If you’re considering graduate school you’ve probably that accepted you will have to take some sort of standardized test. Even though this is only one element of your application, your standardized test scores have the potential to have a huge impact on the likelihood of your being accepted into a graduate program. The GRE is the common assessment for individuals hoping to pursue a graduate degree in humanities, social, physical, and biological sciences, the GMAT is a common requirement of those who wish to pursue a business degree, the LSAT is used to assess applicants to law school, and the MCAT is a common requirement for applicants to medical schools. There are other tests admissions committees use to help them assess the abilities of their applicants including GRE subject tests, and the TOFEL. Read these articles to learn more about the standardized testing requirements in your field of interest, and discover tools and tips that may help your performance on test day.
We reveal the differences so you can decide which test is right for you By Miriam Holt of Parliament Tutors Writing a personal essay and getting letters of recommendation is just the beginning when it comes to applying for graduate school. You also need to determine if you should take the GRE or the GMAT. Then of course comes the task of preparing for the exam, and oh yeah, scoring competitively. When it comes to deciding if you should take the GRE or the GMAT, there are several factors to take into consideration.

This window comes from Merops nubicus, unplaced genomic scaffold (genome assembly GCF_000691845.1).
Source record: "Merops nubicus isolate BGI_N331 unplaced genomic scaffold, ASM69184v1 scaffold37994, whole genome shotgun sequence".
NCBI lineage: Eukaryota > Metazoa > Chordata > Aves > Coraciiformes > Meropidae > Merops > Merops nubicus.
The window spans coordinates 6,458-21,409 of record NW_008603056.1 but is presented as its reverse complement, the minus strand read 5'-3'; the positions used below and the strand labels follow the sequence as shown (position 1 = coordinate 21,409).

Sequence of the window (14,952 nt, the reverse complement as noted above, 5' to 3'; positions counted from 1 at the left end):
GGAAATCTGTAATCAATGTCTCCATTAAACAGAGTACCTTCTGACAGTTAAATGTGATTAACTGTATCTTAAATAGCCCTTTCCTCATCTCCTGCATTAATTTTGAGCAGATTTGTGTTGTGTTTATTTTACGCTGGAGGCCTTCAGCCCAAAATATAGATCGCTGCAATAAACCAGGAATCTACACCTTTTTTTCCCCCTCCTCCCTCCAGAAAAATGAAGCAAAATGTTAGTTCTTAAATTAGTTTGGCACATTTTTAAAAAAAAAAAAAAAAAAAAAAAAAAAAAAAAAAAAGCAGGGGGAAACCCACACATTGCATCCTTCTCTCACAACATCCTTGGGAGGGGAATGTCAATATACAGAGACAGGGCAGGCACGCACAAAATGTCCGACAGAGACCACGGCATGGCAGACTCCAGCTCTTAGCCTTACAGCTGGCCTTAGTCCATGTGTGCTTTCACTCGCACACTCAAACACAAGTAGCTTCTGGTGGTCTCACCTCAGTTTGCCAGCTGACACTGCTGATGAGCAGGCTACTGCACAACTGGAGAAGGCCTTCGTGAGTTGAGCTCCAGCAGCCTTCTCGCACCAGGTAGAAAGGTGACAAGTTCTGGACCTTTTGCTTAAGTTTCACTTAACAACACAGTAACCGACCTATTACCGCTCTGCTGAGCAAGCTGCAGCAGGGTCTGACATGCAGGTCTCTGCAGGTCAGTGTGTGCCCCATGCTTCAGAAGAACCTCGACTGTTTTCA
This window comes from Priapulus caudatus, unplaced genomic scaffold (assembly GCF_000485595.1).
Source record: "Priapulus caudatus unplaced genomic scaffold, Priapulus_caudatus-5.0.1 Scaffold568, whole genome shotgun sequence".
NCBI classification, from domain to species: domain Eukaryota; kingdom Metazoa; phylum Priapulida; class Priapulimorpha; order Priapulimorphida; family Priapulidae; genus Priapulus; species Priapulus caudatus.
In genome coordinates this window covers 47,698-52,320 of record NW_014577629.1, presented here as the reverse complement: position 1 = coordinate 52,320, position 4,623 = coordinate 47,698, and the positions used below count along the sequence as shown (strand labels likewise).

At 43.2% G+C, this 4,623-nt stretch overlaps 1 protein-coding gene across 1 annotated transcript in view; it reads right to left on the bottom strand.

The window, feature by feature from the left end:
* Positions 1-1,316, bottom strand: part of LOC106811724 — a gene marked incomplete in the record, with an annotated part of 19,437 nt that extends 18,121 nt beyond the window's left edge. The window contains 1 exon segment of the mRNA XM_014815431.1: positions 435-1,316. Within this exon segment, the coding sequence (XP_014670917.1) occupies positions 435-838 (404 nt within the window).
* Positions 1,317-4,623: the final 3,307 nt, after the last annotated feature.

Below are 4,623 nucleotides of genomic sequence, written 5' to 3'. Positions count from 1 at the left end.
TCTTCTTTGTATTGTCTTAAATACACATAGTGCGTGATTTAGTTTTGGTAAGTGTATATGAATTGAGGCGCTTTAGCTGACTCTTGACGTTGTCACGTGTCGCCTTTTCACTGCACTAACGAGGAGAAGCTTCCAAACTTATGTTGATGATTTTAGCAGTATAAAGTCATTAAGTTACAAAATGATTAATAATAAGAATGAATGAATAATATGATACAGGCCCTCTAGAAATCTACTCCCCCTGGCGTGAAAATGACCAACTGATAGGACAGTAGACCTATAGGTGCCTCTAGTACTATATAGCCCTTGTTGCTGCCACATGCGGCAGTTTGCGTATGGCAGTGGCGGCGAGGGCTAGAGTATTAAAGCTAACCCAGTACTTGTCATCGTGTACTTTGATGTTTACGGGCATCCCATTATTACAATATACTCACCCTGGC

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Studying for the GMAT is an important step in gaining access to some of the more competitive business schools and MBA programs. Studying for the GMAT can be a challenging task. Thankfully, Kaplan offers structured guidance, preparation, and support to students studying for standardized tests including the GMAT. Achieving a good GMAT score can help you be accepted into the schools of your choice. Kaplan’s GRE Prep courses benefit students who: Need structured support to study for the GMAT Will benefit from face-to-face interaction with an instructor
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By Mike McGarry, GMAT Expert at Magoosh Published May 18, 2012 The GMAT Integrated Reasoning section is a new section on the GMAT, and will be introduced on June 1st, 2012. Instead of making test takers suffer even longer, GMAC, the writers of the GMAT, have decided to replace one of the essays with the Integrated Reasoning section. As the section implies there is a fair amount of reasoning involved – most will be quant-based though there will be some verbal-based reasoning as well. Here are some important points to keep in mind:
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by Stephanie Small Published May 31, 2013